It’s high times for robotic process automation and the fun’s only just beginning
It’s an exciting time to work in robotic process
administration and the fun is only beginning, Michael Heffner believes.
Mr. Heffner is the VP of global industry leads at Appian, providers of low-code development and BPM software. His area of responsibility includes financial services, banking, capital markets and insurance, and that is only a few of the growing number of industries where Appian is helping to transform industries.
For a 20-year-old company, Appian is unique because its original quartet of founders are all still with them. That contributes to a culture of open dialogue, Mr. Heffner explained.
“We don’t shy away from a healthy and productive debate of
the issues. The tiebreaker is simplicity. Is there an answer that drives us
toward simplicity and how we want to organize ourselves.”
Appian is slowly expanding into energy, oil and gas and utilities at the same time as it is growing its presence with large insurance companies and asset managers, Mr. Heffner said. Some of the latter using Appian’s technology to improve the customer service experience for high net worth individuals.
SWIFT asked Appian to participate in a pilot program to investigate ways to improve issues slowing down global payments, Mr. Heffner said. Key to the work is addressing irregular occurrences.
“How do we more effectively manage these case exceptions in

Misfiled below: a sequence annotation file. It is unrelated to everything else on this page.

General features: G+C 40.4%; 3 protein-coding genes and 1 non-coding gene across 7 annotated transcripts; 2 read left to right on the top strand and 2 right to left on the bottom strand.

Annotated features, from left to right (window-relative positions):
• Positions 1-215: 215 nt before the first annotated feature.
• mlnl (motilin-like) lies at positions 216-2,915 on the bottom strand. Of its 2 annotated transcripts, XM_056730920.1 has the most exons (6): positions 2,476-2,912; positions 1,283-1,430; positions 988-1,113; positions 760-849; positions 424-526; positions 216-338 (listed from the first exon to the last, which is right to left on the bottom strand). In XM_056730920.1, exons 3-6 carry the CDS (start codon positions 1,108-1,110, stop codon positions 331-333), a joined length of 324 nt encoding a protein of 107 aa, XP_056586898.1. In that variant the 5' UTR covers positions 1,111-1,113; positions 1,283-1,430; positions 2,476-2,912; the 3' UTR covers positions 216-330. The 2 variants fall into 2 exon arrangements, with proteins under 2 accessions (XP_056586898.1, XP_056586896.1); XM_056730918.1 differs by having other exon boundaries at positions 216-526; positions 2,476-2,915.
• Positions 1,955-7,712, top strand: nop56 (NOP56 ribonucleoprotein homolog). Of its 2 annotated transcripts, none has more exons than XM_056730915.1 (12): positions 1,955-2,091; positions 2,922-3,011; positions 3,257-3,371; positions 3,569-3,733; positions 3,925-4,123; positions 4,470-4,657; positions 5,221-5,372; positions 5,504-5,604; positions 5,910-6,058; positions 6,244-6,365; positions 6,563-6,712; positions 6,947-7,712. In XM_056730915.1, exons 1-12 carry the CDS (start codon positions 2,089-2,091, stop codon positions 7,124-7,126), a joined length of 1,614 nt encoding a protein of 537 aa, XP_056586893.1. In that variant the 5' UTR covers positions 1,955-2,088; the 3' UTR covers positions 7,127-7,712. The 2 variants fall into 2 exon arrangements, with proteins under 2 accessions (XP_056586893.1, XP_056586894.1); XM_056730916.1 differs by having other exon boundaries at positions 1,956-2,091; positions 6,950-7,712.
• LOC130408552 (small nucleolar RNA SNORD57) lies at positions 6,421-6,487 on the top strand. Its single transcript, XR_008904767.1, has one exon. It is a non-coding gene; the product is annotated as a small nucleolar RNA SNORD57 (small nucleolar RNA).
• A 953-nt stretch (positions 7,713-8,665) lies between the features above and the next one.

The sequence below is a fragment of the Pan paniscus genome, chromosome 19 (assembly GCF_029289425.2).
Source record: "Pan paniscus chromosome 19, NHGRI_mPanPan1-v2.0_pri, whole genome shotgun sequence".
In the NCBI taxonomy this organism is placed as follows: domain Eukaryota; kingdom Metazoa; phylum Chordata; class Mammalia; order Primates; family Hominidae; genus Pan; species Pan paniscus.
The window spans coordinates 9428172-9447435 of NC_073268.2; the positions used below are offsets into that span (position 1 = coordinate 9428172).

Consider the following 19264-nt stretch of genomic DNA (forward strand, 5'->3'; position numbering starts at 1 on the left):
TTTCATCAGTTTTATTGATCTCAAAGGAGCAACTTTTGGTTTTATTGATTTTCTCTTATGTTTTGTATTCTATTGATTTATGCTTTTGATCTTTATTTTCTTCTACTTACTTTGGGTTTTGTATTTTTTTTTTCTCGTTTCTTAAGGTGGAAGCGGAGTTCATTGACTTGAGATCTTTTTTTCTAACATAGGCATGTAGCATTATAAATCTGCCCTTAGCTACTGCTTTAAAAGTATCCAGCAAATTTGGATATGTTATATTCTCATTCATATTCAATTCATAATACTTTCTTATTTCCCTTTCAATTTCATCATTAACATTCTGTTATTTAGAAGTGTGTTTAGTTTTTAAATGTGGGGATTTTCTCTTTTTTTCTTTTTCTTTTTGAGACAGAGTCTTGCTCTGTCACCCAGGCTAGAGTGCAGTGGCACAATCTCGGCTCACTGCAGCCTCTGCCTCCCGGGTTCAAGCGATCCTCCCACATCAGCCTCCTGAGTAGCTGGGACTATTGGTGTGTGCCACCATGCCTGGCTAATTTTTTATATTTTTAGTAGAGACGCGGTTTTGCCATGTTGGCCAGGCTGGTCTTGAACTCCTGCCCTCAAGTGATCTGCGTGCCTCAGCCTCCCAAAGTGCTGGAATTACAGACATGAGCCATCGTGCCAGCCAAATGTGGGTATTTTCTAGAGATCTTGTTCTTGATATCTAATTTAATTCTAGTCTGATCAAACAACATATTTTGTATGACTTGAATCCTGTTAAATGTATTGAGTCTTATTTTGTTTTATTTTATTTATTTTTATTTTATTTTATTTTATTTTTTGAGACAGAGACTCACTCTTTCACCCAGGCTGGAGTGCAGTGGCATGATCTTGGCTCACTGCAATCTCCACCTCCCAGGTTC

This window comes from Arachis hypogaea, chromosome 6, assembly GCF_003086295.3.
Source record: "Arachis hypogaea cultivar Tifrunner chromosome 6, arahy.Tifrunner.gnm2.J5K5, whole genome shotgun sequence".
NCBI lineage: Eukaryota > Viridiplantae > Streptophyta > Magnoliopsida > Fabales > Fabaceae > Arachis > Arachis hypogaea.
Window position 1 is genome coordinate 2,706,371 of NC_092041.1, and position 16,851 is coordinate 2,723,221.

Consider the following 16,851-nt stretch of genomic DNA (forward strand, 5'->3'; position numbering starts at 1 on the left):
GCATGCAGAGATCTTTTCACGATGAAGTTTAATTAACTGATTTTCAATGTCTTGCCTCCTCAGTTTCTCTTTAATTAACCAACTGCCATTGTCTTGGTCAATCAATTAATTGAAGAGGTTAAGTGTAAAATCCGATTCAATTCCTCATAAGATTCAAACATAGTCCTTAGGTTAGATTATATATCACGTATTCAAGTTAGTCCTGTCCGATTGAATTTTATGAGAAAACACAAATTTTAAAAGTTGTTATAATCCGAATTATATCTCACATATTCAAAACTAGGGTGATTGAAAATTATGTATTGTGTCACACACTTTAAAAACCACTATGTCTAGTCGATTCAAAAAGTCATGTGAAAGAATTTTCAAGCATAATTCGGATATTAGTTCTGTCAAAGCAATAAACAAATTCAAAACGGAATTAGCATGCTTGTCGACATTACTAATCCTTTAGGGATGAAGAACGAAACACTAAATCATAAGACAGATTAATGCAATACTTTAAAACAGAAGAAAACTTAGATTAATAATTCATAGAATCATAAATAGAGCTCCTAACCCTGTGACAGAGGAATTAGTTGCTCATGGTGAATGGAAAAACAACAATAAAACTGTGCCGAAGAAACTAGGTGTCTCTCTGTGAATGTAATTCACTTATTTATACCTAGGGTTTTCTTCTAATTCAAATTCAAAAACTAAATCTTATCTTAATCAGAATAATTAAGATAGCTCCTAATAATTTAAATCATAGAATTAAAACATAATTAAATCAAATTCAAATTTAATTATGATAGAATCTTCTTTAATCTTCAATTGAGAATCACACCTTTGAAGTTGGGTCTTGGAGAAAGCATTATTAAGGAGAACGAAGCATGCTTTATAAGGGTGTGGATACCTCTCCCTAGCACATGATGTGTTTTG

an environment that’s dynamic, one that allows us to very quickly engage in a
very compelling way?” he said of Appian’s approach to the task. “All banks are
impacted by innovation and fintechs and they have to respond.”
An important part of Mr. Heffner’s job is to help
establishment financial services companies navigate the tricky world of
innovation and to overcome the heavy cost of their legacy software. In the past
they usually implemented the software that made sense at the time, but now that
software is deeply embedded in their systems to the point they can’t simply
greenfield a replacement, he explained.
“And they need to figure out how to do it in a highly
regulated environment in such a way that they’re unifying and getting the most
out of their legacy investment.”
Many would be shocked to discover how old some institution’s
back-ends really are.
“There’s a reason for that,” Mr. Heffner added. “It’s really
hard to build an ROI out of replacing those things.”
Then there is the philosophical shift where many have to
tear down silos that have been fortified for decades and replace them with an
open collaborative culture.
An early step is to identify common patterns that exist in a
company, regardless of department. Using the example of data ingestion, you
develop a process that validates, transforms, ingests and transmits
information. Whether that be in accounts, shipping or customer service, the
steps are the same regardless of content. Once the company is satisfied with
that process they can deploy it throughout the organization.
“They’re basically going through a business loop and saying ‘how
do we modernize’ at an industrial scale,” Mr. Heffner explained. “How do you
take the complex and simplify it?”
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